When you think of Japan, what springs to mind is succulent sushi, bright neon lights, samurai swords, Tokyo high-rise and kinky manga. What does not immediate spring to mind is a quiet, seaside port; a sleepy fishing village that could best be described as a one-horse kind of town. But nevertheless, this is where I found myself on my recent travels in Japan – the tiny town of Mogi, about 10 km from central Nagasaki.
After a few days in Nagasaki, seeing the historical sights and eating our way through China town, we were moving on to the seaside ‘island’ of Amakusa, known for its part in the Shimabara Rebellion and for dolphin watching cruises. By train, this change of location would require several hours of travel in order to loop up from Nagasaki to Saga and then all the way back down through Kumamoto to get across to Amakusa. Or, we could take the boat from Mogi Port. You can guess which option we chose.
Sadly for us, an unforeseen storm cancelled all the boats and we had to postpone travel by one day, but we did eventually get across to Amakusa. That’s the unreliable nature of sea-travel for you! The public bus from Nagasaki Station down to Mogi took less than an hour – a winding route up through the twisting hills and then back down again towards the sea, and the dusty little town of Mogi with little more to it than the port. Not exactly a major tourist destination, but an unusual and interesting place to find yourself in!
Near to the ferry terminal was the Iwaoshima Shrine; just a pretty little torii with forest behind, out of which giant kites (of the bird variety) were constantly circling at a speed just a little too fast for me to capture the perfect picture of them.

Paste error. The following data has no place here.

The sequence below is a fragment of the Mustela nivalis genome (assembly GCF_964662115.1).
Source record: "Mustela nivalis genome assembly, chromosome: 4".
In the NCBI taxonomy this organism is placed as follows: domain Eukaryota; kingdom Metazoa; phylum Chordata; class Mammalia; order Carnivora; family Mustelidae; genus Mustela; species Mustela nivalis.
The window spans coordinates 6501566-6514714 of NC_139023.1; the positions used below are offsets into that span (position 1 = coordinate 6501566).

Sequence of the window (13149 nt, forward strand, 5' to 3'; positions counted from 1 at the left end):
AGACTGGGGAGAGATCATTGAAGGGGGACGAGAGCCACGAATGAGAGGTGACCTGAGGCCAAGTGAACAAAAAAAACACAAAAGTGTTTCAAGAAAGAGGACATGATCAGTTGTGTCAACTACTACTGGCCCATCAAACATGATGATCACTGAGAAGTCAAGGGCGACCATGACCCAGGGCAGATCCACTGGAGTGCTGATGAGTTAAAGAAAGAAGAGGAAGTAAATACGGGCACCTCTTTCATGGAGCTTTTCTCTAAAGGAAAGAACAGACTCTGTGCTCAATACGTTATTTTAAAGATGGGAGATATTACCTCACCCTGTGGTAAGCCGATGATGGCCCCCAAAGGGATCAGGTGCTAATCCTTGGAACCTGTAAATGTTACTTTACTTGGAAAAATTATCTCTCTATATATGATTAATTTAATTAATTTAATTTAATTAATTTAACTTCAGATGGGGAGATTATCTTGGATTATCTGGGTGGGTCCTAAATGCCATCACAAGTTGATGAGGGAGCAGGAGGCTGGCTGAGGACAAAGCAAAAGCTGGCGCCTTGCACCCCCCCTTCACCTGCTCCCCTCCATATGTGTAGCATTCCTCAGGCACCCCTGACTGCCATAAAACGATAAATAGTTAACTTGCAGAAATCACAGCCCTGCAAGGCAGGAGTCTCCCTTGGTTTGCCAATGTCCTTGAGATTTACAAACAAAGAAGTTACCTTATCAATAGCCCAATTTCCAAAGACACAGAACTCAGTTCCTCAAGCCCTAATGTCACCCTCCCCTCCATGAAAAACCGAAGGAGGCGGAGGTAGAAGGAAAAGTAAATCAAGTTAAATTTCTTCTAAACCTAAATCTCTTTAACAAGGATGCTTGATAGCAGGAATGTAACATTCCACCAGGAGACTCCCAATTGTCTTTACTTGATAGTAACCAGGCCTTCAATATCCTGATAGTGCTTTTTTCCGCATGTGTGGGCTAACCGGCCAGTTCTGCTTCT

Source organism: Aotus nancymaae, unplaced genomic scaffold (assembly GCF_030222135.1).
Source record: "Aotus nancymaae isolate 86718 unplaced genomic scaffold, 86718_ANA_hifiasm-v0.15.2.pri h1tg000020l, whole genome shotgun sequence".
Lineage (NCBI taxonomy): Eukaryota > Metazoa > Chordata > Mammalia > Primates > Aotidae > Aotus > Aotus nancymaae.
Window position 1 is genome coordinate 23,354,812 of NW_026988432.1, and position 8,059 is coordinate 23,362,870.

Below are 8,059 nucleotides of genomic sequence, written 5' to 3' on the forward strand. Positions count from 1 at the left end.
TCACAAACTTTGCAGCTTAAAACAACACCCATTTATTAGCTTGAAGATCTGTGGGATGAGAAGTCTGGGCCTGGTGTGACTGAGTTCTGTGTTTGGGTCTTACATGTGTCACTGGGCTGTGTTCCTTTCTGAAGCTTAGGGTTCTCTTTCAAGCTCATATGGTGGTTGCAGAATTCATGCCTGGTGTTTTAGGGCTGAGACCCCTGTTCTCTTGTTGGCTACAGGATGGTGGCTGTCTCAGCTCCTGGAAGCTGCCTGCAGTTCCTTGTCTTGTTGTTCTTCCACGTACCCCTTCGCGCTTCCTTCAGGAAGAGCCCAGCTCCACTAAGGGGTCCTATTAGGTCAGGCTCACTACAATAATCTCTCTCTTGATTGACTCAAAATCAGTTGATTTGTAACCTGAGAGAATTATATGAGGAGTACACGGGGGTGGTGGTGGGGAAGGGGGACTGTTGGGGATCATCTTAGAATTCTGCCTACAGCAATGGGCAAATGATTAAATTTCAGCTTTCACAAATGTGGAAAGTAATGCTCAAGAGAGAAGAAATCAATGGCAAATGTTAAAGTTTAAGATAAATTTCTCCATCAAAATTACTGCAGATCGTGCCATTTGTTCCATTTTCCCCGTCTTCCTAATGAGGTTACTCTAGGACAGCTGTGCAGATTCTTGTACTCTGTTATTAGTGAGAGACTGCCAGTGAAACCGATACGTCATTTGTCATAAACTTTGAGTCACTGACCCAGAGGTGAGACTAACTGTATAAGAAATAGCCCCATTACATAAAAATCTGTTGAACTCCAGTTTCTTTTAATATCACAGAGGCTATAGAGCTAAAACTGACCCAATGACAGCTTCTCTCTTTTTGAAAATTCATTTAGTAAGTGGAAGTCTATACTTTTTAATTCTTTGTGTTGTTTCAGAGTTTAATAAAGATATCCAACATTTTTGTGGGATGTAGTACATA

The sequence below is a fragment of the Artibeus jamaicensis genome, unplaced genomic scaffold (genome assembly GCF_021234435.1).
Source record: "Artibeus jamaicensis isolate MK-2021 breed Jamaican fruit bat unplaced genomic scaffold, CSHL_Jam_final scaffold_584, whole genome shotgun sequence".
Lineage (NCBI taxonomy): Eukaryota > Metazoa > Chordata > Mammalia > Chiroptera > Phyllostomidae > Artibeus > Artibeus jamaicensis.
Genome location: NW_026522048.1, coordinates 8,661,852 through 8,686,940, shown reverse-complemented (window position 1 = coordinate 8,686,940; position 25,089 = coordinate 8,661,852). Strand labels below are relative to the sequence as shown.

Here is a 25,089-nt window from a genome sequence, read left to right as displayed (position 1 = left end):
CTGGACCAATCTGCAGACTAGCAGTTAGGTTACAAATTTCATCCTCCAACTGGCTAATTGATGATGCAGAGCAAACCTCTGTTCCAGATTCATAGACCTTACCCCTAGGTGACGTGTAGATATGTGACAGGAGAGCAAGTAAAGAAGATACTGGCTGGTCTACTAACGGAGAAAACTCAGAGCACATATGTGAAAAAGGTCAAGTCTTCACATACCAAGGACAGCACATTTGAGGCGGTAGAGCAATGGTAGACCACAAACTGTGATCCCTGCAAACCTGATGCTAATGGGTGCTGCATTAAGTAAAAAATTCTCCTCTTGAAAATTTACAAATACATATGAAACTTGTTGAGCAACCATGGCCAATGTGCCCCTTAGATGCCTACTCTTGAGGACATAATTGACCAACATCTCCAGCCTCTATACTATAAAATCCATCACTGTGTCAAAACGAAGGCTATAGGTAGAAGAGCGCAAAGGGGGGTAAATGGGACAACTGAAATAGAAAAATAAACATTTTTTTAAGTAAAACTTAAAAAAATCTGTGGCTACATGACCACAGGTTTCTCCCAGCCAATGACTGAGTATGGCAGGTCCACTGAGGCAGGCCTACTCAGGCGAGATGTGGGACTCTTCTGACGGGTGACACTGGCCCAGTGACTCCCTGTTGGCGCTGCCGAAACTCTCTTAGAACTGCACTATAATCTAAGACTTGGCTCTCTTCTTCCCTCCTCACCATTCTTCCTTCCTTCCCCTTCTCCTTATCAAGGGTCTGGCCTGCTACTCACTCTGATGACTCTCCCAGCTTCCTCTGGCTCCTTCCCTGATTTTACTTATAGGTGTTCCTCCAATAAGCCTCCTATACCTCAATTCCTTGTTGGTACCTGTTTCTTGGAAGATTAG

The boat from Mogi to Tomioka (a small peninsula jutting out from Reihoku Town, at the northern end of Amakusa) runs about 4 times a day, and with a capacity for transporting only about 50 passengers at a time, we were eager to book tickets in advance, just in case the ferry filled up, what with it being the busy Obon period. However, while arriving to the Mogi port, two things became instantly apparent: 1. There was almost no-one else there and 2. The lady at the desk had absolutely no idea who I was, despite the fact I had reserved tickets in advance and that (I’m guessing) they don’t see foreigners in that area every day of the week. But perhaps our plan to book ahead was not so laughable – as it was time to board, the port suddenly filled with people and the boat reached its capacity. The crossing took around an hour and cost about 2,000 Yen per person. Sailing out through the open ocean, I found the journey a little rough and stomach-churning, but it wasn’t too bad really… though the teenaged boy sitting next to me who was throwing up into a black bin-liner probably wouldn’t agree.
So while there is really very little to say about Mogi, it was nice to spend an hour chilling out somewhere so different from the big, bustling Japanese cities that we know so well. A charming, sleepy little place, and of course, despite the storm-induced setback, a much more convenient way to hop over from Nagasaki to Amakusa. If the idea of this peaceful place has captured your heart, then follow the link below to take a look at these historic photographs of Mogi Road from before the 1900’s – the hundred years or so since these were taken have truly altered it very little at all.